Pingtung to sanction power plant for alleged safety breach
Pingtung County authorities will take legal action against Taiwan’s Third Nuclear Power Plant for failing to report an accident in the plant that could have harmed public safety, a spokesman for the county government said Monday.
Huang Chien-chia ( ) said the plant failed to voluntarily report a fire in an outdoor transformer outside its No. 2 reactor as soon as it happened late Sunday night and then lied that it did.
“It is obvious negligence of the value of human life,” the spokesman said.
The nuclear power plant, located at the southern tip of Pingtung County on the Hengchun Peninsula, has faced eight public safety incidents since 2001, none of which were reported to the local government, Huang said.
This time, the county government will do whatever it can to punish the plant “for offenses against public safety,” Huang said in conveying Magistrate Pan Menan’s ( ) anger at the plant’s failure to report the fire to local authorities.
According Fire Bureau hsueh ( to Pingtung County Director Hsu Mei), the fire broke out at 11:58 p.m. on Sunday, and it was reported to police by a local resident at 00:07 a.m. on Monday morning.
Put out the Fire in Seven
The nuclear power plant’s firefighting team arrived at the scene at 00:08 a.m. and extinguished the fire by 00:15 a.m, she said, but it did not report the fire to her bureau until 00:39 a.m., and it did so only after being prodded by the bureau.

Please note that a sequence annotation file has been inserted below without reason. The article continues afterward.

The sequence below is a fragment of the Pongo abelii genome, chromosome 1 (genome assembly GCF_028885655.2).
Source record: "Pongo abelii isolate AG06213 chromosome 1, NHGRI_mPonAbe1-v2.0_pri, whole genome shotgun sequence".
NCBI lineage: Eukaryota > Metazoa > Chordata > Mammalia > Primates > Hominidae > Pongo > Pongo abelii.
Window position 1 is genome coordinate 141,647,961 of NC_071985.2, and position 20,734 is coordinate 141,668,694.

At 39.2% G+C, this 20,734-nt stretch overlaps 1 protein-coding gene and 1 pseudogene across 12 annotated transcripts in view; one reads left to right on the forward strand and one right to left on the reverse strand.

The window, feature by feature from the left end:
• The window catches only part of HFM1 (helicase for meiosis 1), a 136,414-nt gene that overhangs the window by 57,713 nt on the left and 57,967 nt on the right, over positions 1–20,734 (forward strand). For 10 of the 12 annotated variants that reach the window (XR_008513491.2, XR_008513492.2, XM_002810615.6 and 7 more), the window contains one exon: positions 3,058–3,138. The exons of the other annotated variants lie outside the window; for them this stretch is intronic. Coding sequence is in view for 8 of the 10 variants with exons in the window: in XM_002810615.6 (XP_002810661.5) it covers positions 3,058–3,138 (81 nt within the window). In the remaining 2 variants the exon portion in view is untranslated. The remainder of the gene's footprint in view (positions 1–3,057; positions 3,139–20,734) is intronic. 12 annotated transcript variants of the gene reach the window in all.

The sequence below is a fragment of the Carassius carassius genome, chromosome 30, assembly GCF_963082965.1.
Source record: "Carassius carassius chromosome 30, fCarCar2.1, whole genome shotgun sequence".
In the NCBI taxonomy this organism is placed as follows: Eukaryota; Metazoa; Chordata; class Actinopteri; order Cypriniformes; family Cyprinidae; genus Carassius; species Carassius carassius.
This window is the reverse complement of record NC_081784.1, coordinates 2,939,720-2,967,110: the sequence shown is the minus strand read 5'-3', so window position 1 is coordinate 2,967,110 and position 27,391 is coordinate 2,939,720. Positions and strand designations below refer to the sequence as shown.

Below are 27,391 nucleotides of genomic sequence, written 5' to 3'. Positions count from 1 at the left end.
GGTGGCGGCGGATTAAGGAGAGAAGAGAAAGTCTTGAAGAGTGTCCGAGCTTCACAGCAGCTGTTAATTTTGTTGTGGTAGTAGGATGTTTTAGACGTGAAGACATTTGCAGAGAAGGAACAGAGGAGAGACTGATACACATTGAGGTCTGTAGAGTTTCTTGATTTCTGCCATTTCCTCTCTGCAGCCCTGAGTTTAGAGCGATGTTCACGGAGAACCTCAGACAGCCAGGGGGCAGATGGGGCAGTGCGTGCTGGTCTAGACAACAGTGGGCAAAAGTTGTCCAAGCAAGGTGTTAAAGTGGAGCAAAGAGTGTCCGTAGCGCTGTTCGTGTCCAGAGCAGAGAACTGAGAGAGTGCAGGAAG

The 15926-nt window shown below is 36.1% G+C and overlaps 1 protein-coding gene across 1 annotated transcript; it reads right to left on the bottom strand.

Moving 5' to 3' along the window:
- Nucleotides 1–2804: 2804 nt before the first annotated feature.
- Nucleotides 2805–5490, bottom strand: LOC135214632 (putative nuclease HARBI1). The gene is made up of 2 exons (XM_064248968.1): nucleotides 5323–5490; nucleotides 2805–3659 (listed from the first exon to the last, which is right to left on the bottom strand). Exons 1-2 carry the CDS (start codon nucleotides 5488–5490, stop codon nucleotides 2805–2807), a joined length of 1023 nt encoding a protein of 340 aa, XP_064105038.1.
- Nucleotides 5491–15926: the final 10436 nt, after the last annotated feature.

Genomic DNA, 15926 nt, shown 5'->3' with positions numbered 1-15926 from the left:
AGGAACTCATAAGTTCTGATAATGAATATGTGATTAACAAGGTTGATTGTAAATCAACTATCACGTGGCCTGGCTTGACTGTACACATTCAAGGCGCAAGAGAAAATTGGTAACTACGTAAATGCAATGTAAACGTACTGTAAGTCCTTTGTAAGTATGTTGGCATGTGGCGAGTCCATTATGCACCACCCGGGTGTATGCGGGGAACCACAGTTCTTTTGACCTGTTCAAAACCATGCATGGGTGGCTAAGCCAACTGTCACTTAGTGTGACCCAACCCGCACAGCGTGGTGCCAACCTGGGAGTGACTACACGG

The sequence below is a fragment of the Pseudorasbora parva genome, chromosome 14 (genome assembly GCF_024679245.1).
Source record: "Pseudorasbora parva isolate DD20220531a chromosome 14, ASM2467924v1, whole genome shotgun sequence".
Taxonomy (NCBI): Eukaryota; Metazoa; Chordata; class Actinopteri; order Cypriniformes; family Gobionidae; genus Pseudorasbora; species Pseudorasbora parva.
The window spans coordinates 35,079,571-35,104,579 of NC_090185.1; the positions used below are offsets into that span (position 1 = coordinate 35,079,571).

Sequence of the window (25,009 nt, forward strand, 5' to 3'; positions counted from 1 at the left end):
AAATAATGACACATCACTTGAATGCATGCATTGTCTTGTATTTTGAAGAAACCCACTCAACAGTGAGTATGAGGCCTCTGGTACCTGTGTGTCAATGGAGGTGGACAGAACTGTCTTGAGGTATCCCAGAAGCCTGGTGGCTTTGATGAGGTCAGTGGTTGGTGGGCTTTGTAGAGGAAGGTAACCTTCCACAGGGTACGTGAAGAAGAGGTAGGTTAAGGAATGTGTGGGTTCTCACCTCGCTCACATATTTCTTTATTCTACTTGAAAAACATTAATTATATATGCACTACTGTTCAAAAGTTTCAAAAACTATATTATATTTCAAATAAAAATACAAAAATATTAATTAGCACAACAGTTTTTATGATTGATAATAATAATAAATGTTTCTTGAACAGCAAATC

Plant officials responded that their first priority was to put out the fire and then notify the relevant authorities.
They contended that the plant did not break any laws because industrial safety accidents must be reported to local government authorities within an hour after they happen.
Huang said the one-hour requirement only applies to problems involving environmental pollution, not for incidents that pose immediate danger.
State utility Taiwan Power Company (Taipower, ), which runs all of Taiwan’s nuclear plants, said earlier in the day that the blaze broke out in the plant’s nonnuclear zone and did not pose any danger of radioactive contamination.
The auxiliary outdoor transformer affected by the fire, which converts 345 KV electric current into 161 KV current, supplies electricity for the operation of the nuclear power plant, it said.
But there are other power supplies, including three emergency diesel generators, that could have maintained power had the transformer gone down and prevented any interruption in the supply of electricity to the reactor, the company said.
The Only Nuclear Power Plant
in the South
The Third Nuclear Power Plant is the only one of Taiwan’s three operating nuclear power plants that is situated in the southern half of the island.
Nuclear power has been a sensitive topic in Taiwan since the meltdown of the Fukushima Daiichi Nuclear Power Plant in northeastern Japan in mid-March 2011.
The incident increased doubts over the safety of nuclear energy and led to public resistance to the opening of Taiwan’s nearly completed Fourth Nuclear Power Plant, which eventually was mothballed.